Archive for Sunday, March 23, 1997

HOW AMES WORKS

March 23, 1997

Advertisement

— CyRide provides 2.6 million rides for $3.2 million a year.

Shiny buses, slick brochures, easy-to-read schedules and convenient destinations.

Welcome to the home of CyRide, where even people who don't ride the bus are happy to see red-yellow-and-white transit coaches rolling throughout town.

"That means there are fewer crazy drivers on the streets," said Laura Ryan, a jewelry shop manager who walks to work. "I love it."

Whether you're headed for class at Ames High School, looking for a sweatshirt at North Grand Mall or needing a sprained ankle examined at Mary Greeley Hospital, CyRide can get you there.

The system, which runs 17 hours a day, seven days a week, reaches to within a quarter-mile of 80 percent of Ames' 48,000 residents.

Buses typically run every 20 to 40 minutes, and all but one route cuts through ISU's campus. Fares are 75 cents each way for the general public, even cheaper if you buy fare tickets by the book or a monthly pass. Students pay 35 cents a ride, or less with rides spread out over a $99 semester pass.

"It's worth it," said Todd Caraway, a mall shopper who doesn't own a car. "There's a lot of people here who don't drive cars. If we didn't have this bus system, people would just be sitting around on their butts all the time."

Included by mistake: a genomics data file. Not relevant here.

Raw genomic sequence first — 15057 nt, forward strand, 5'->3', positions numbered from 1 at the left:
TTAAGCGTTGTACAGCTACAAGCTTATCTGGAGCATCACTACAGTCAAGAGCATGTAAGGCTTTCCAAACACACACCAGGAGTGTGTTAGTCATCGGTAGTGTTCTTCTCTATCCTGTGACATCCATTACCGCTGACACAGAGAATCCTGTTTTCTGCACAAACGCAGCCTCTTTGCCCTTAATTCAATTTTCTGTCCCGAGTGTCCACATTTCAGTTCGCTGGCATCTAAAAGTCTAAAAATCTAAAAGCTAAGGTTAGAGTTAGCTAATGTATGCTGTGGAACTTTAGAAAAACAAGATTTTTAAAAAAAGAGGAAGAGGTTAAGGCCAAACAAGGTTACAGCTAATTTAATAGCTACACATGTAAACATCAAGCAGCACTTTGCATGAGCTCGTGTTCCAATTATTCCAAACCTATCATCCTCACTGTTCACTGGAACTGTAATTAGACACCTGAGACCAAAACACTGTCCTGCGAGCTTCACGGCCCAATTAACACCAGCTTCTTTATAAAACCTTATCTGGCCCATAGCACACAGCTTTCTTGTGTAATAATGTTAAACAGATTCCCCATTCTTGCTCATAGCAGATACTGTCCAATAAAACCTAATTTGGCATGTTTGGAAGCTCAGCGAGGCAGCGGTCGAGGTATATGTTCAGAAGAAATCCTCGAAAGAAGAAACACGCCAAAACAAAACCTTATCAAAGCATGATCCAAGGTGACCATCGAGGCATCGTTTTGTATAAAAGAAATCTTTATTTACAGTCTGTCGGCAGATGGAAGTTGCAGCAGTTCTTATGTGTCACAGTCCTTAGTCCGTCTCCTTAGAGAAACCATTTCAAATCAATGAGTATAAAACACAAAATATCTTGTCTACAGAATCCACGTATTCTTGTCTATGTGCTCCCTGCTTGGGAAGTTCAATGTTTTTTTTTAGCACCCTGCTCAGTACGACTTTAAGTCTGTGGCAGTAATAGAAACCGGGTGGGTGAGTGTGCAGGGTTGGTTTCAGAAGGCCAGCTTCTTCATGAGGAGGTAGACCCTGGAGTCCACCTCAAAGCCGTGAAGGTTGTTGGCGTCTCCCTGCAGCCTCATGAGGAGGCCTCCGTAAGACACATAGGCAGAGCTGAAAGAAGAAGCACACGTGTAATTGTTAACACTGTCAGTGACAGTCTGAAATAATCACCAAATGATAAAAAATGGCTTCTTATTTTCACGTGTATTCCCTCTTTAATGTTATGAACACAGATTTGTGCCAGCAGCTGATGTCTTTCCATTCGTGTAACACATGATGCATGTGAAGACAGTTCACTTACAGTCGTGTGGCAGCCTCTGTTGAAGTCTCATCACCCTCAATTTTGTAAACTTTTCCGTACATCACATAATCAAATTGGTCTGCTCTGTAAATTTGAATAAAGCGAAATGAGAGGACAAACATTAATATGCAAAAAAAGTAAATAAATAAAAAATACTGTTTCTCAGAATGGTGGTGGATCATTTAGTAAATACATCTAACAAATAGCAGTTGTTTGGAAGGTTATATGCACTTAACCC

CyRide operates on $3.2 million a year, with 92 employees including 20 full-time drivers. A shuttle hauls students and staffers, for free, between Iowa State University's 3,000-car parking lot near the football stadium and onto the main campus.

The system provides 2.6 million rides a year.

The system is overseen by a board composed of representatives from the city, Iowa State University and ISU students.

Each population gets something for its money.

For the city, residents enjoy reduced traffic congestion and improved access for residents of all ages, physical abilities and income levels.

For the university, administrators take advantage of reduced parking demand by replacing lots on the main campus with new buildings.

For students, getting to class doesn't require owning a car or walking across town. A special "moonlight express" service runs Friday and Saturday nights, offering door-to-door service largely for ISU students.

CyRide was born out of a private system that started bus service in Ames 67 years ago. By 1970 it was losing money, and for three years needed $12,000 a year from the city to break even. The bus company closed up shop in 1976, leaving the city to provide Dial-A-Ride service, with federal assistance, which survived five months.

The city soon started a small, two-route bus system during rush hours, plus a Dial-A-Ride system. It expanded until 1981, when ISU administrators, students and city officials joined forces.

Routes expanded as demands increased. The agency built a central maintenance and office building on ISU property for $2.4 million, 75 percent of it financed by the federal government.

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